Most of all, of course, the Boys of ‘72 are a story about winning in such a unique way they’re still winning today. For years, they were criticized for celebrating their success too hard, for glaring from the sideline in 1985 as the Dolphins beat the previously 12-0 Chicago Bears, or for toasting champagne when the final undefeated team lost in a season, as neighbors Nick Buoniconti and Dick Anderson did starting in 1991.
It was just the champagne on ice, not their lives. Look at their successes after football. Buoniconti became CEO of two Fortune 500 companies before co-founding the Miami Project to Cure Paralysis when his son, Marc, was paralyzed playing football. Anderson started a string of successful companies, some of which he still operates, while becoming a state senator and community leader.
Doug Swift took his medical school exam the day before a Dolphins game in New England and retired early to become a doctor. Bob Griese became the lead analyst of college football, when he wasn’t running an insurance company. Howard Twilley owned 29 Athlete’s Foot stores in his native Oklahoma. Csonka had an outdoors show on ESPN for two decades.
Go down that roster, and keep going, and you’ll find success stories right to Shula, who became the winningest coach in NFL history.
“He was so obsessed, we thought he was on drugs,’ Csonka said.
Football and nostalgia don’t often go hand-in-hand, in part because of what you see too much looking back. Mangled bodies. Damaged minds. That’s part of this team’s story, too. Reserve quarterback Jim Del Gaizo left the locker room before each game because he got queasy seeing so many pain-killing shots administered to players.
Bill Stanfill took so much cortisone his hips had to be replaced in his 50s, and his fused neck meant he couldn’t do simple things, like tipping back to drink the last half of a soda. He was one of seven players from the 1972 team diagnosed with chronic traumatic encephalopathy, or CTE, a degenerative brain disease linked to repeated head trauma that can only be detected posthumously.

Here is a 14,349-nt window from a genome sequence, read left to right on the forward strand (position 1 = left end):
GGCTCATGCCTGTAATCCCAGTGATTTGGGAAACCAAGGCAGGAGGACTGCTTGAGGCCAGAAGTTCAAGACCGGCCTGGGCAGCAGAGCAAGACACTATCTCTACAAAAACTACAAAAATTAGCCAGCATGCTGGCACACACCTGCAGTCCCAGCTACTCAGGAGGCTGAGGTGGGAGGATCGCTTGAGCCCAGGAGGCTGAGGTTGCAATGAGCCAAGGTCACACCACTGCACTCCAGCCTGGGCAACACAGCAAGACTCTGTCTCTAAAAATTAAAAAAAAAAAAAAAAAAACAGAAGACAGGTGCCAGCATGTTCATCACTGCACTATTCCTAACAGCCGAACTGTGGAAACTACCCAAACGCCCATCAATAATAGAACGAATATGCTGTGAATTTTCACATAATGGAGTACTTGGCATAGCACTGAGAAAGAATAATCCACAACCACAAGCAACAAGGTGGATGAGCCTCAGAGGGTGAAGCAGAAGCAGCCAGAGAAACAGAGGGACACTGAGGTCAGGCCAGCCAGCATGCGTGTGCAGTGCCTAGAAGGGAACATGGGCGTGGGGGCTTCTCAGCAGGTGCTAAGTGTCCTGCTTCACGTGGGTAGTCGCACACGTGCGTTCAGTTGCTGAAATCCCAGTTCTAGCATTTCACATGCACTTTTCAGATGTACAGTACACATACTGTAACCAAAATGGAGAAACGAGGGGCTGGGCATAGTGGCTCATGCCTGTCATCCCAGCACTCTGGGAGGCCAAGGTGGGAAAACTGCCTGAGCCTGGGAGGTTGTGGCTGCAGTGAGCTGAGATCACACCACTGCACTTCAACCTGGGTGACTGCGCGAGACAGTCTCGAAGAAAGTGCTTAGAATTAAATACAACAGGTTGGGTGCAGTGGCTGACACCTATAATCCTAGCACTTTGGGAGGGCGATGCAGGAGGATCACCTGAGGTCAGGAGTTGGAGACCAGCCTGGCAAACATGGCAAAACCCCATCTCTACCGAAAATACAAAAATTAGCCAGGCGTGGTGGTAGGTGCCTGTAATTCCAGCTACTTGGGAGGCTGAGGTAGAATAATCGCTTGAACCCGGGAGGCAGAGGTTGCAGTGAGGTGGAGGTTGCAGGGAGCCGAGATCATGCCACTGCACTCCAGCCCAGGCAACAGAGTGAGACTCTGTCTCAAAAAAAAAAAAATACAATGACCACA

So there is pain here, life-long pain, though even that became a marker for this team’s special quality as time moved on. Shula, in a wheelchair, still met Griese regularly for lunch, $5 bets and updates on children and grandchildren at Gulfstream Park in his final years. Mercury Morris drove an hour every few weeks to the assisted living facility in Broward where Jim Kiick spent his final years, just to be a good teammate to him.
Each funeral of the 1972 Dolphins, starting with the first one for tackle Wayne Moore in 1989, was met with a swell of support. Tim Foley, the former defensive back, delivered Moore’s eulogy in South Miami. A quarter-century later after defensive coordinator Bill Arnsparger’s funeral, players retired to a bar in rural Kentucky to tell stories about him. Some were of his strategic genius. Some were how his clothes often didn’t match.
During that 1972 season, New York Jets running back John Riggins said that Miami team “plays more like a college team than any pro team I’ve seen. I’ve never seen a pro team with so much togetherness, so much desire.”
Fifty years later, that togetherness remains, even as their bodies ache and too many of their friends are missing. New York doesn’t get to welcome the ‘27 Yankees. On Sunday, probably for the last time, we get to celebrate our national treasure, the ‘72 Dolphins.